10. REGIONAL TRAVEL MAPS Philadelphia

    E-Print Network [OSTI]

    Gilchrist, James F.

    REGIONAL TRAVEL MAPS 2 hrs. 1 hr. 3 hrs. 4 hrs. 5 hrs. Philadelphia New York City Pittsburgh BostonReadingand Harrisburg 476 476 276 309 309 663 378 309 33 78 80 80 LEHIGH UNIVERSITY Bethlehem Quakertown to Philadelphia Coast including Philadelphia (50 miles south) and New York City (90 miles northeast). Bethlehem

  11. Prince George Forest Region

    E-Print Network [OSTI]

    Coxson, Darwyn

    Prince George Forest Region Forest Resources & Practices Team May 1999 Note #PG-20 · ExtensionAssociate,UniversityofNorthern BritishColumbia 2 MSc, RPBio, Silvifauna Research, Prince George, BC 3 PhD, R.M. Sagar and Associates, Prince George, BC #12;Ministry of Forests, 5th Floor, 1011 - 4th Avenue, Prince George, BC V2L 3H9

  12. Vectorizing the Community Land Model (CLM)

    SciTech Connect (OSTI)

    Hoffman, Forrest M [ORNL; Vertenstein, Mariana [National Center for Atmospheric Research (NCAR); Kitabata, Hideyuki [Central Research Institute of Electric Power Industry, Japan; White III, James B [ORNL

    2005-01-01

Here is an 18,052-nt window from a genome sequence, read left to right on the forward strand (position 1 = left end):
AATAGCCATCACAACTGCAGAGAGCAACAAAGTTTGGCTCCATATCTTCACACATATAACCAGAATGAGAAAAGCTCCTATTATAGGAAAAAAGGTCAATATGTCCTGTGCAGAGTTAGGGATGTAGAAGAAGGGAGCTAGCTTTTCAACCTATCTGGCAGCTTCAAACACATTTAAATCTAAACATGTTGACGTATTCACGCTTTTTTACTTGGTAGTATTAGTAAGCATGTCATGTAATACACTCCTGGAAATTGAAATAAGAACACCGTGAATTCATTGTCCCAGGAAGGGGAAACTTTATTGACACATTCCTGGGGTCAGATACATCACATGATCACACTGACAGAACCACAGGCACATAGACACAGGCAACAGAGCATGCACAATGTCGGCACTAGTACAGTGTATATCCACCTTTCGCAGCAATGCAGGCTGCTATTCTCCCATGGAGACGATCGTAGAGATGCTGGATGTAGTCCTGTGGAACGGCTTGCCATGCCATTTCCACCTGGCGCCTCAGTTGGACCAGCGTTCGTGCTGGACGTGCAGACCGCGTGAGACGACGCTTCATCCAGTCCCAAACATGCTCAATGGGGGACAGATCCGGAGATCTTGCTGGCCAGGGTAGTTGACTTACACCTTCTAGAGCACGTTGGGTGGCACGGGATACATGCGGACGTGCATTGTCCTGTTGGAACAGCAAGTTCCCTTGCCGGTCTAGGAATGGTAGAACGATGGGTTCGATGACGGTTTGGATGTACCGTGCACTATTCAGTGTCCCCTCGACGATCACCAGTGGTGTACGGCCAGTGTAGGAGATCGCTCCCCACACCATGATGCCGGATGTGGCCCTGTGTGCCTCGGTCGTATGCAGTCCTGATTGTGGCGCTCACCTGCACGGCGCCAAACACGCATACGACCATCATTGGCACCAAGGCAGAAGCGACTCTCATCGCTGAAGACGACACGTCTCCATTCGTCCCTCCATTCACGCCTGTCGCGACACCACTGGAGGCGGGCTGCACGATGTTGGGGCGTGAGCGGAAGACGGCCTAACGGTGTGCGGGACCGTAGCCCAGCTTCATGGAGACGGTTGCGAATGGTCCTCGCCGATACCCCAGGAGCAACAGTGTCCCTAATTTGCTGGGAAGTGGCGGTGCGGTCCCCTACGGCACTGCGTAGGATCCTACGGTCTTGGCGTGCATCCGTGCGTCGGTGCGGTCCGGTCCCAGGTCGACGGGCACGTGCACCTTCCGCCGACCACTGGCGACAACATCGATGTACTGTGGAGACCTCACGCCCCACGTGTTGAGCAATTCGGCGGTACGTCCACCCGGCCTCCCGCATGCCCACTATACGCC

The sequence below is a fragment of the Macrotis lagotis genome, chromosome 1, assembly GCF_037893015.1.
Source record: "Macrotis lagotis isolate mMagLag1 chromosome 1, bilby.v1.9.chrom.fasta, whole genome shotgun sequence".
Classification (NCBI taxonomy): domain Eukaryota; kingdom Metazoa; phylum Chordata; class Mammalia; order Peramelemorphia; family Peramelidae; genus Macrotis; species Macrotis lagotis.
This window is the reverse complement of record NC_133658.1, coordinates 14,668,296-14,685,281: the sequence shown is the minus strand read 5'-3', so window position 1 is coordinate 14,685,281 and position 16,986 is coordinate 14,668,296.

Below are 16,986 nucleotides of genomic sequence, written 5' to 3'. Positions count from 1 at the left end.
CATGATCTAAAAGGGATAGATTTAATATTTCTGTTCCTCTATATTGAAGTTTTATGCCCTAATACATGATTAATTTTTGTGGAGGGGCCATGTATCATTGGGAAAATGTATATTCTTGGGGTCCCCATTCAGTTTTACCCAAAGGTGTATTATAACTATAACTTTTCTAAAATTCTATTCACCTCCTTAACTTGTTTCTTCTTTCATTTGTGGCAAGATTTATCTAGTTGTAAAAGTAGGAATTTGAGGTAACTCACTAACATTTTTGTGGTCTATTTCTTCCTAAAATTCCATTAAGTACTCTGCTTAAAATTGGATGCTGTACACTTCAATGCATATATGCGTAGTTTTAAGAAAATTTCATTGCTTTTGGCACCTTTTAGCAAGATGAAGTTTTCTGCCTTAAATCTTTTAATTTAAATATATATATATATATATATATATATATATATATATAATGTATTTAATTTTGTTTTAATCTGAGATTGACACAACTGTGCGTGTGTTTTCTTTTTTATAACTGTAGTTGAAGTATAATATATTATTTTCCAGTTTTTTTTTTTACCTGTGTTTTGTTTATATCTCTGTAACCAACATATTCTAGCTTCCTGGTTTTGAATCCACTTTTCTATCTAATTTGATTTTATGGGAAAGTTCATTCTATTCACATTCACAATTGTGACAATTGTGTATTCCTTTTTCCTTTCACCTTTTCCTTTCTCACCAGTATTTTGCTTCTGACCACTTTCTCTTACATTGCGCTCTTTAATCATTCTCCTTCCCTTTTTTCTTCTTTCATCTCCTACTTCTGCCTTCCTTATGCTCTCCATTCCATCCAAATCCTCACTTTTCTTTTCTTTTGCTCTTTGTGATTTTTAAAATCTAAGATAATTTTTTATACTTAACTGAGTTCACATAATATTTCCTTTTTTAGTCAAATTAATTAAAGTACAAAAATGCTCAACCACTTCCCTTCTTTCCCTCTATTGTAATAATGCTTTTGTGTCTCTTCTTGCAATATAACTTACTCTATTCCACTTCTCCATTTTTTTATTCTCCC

In this paper we describe our extensive efforts to rewrite the Community Land Model (CLM) so that it provides good vector performance on the Earth Simulator in Japan and the Cray X1 at Oak Ridge National Laboratory. We present the technical details of the old and new internal data structures, the required code reorganization, and the resulting performance improvements. We describe and compare the performance and scaling of the final CLM Version 3.0 (CLM3.0) on the IBM Power4, the Earth Simulator, and the Cray X1. At 64 processors, the performance of the model is similar on the IBM Power4, the Earth Simulator, and the Cray X1. However, the Cray X1 offers the best performance of all three platforms tested from 4 to 64 processors when OpenMP is used. Moreover, at low processor counts (16 or fewer), the model performs significantly better on the Cray X1 than on the other platforms. The vectorized version of CLM was publicly released by the National Center for Atmospheric Research as the standalone CLM3.0, as a part of the new Community Atmosphere Model Version 3.0 (CAM3.0), and as a component of the Community Climate System Model Version 3.0 (CCSM3.0) on June 23, 2004.

  13. CARBON SEQUESTRATION ON SURFACE MINE LANDS

    SciTech Connect (OSTI)

    Donald H. Graves; Christopher Barton; Richard Sweigard; Richard Warner

    2003-10-30